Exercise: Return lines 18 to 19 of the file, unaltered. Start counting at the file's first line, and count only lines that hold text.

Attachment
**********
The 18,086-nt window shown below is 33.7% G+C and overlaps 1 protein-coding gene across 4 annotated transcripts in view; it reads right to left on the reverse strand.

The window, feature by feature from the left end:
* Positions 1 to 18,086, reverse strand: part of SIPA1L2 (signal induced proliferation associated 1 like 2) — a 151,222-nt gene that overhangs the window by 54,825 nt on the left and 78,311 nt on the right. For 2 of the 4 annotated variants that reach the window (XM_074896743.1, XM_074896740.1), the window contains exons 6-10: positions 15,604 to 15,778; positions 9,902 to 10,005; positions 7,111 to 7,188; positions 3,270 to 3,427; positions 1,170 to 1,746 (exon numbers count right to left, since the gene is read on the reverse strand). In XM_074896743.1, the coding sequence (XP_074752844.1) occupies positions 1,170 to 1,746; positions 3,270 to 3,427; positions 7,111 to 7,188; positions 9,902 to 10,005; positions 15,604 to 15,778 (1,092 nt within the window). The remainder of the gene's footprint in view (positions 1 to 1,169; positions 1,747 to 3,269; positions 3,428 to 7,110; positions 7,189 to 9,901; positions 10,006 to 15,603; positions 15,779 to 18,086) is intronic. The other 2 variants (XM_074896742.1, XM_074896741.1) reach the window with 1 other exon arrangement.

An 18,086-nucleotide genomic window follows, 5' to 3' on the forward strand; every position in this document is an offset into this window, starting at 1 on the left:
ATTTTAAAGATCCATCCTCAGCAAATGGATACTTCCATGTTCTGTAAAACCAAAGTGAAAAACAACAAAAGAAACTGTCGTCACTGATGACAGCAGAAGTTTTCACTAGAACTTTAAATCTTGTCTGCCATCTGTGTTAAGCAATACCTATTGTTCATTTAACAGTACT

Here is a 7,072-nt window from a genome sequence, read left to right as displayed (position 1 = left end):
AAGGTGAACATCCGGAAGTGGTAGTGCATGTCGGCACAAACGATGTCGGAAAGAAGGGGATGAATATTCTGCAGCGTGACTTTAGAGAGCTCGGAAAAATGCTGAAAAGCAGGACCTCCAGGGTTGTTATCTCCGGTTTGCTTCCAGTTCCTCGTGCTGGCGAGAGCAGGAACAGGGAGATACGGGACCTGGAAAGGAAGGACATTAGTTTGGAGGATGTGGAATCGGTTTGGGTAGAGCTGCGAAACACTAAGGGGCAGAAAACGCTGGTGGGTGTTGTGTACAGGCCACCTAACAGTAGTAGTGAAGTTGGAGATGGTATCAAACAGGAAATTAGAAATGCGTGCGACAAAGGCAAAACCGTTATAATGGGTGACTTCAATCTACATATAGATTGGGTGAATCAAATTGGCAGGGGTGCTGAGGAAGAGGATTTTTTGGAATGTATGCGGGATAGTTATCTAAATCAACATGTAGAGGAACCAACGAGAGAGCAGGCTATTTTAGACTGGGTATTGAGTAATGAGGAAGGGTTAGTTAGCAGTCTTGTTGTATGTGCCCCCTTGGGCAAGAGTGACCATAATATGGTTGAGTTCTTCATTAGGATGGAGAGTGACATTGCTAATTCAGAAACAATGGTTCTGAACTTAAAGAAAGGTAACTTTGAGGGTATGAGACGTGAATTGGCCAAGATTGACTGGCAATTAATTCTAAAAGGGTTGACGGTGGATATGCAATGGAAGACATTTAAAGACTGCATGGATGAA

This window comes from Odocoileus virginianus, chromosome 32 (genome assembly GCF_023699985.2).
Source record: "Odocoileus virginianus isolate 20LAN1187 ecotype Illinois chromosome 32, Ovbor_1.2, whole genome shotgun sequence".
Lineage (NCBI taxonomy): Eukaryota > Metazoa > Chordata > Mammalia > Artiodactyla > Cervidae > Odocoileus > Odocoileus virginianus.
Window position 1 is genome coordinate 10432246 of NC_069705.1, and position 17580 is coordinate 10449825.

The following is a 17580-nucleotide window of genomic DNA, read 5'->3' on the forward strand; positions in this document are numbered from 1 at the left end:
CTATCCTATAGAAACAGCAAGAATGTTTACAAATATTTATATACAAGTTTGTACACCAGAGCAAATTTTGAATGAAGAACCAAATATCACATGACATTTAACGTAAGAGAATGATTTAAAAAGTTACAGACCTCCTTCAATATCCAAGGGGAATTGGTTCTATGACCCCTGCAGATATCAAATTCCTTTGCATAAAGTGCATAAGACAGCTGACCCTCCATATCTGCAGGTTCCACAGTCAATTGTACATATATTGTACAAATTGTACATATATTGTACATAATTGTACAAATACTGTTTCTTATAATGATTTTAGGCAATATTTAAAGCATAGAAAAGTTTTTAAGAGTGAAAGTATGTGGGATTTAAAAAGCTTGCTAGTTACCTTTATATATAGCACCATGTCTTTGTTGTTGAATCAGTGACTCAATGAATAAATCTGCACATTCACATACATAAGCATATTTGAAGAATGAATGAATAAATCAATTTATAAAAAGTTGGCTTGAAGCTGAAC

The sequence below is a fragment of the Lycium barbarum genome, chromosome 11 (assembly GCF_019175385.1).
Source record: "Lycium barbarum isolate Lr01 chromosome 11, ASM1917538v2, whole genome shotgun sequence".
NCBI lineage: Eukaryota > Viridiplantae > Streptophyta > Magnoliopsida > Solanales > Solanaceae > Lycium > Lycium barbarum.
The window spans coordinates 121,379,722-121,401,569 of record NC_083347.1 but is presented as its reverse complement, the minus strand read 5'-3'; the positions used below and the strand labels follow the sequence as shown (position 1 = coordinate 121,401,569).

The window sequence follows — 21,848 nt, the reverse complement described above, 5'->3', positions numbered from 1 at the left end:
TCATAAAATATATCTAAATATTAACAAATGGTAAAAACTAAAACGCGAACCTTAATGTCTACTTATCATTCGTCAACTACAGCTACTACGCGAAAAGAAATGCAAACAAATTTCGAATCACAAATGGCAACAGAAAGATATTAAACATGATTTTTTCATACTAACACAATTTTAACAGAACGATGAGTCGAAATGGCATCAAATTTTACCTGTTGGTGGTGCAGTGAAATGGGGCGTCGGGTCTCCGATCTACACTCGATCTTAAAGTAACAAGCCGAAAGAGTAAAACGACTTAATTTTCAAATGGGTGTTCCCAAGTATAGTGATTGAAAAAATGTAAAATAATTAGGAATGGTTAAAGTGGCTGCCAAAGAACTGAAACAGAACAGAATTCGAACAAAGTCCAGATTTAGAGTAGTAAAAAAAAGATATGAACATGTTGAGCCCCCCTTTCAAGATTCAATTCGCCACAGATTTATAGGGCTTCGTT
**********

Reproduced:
The window sequence follows — 21,848 nt, the reverse complement described above, 5'->3', positions numbered from 1 at the left end:
TCATAAAATATATCTAAATATTAACAAATGGTAAAAACTAAAACGCGAACCTTAATGTCTACTTATCATTCGTCAACTACAGCTACTACGCGAAAAGAAATGCAAACAAATTTCGAATCACAAATGGCAACAGAAAGATATTAAACATGATTTTTTCATACTAACACAATTTTAACAGAACGATGAGTCGAAATGGCATCAAATTTTACCTGTTGGTGGTGCAGTGAAATGGGGCGTCGGGTCTCCGATCTACACTCGATCTTAAAGTAACAAGCCGAAAGAGTAAAACGACTTAATTTTCAAATGGGTGTTCCCAAGTATAGTGATTGAAAAAATGTAAAATAATTAGGAATGGTTAAAGTGGCTGCCAAAGAACTGAAACAGAACAGAATTCGAACAAAGTCCAGATTTAGAGTAGTAAAAAAAAGATATGAACATGTTGAGCCCCCCTTTCAAGATTCAATTCGCCACAGATTTATAGGGCTTCGTT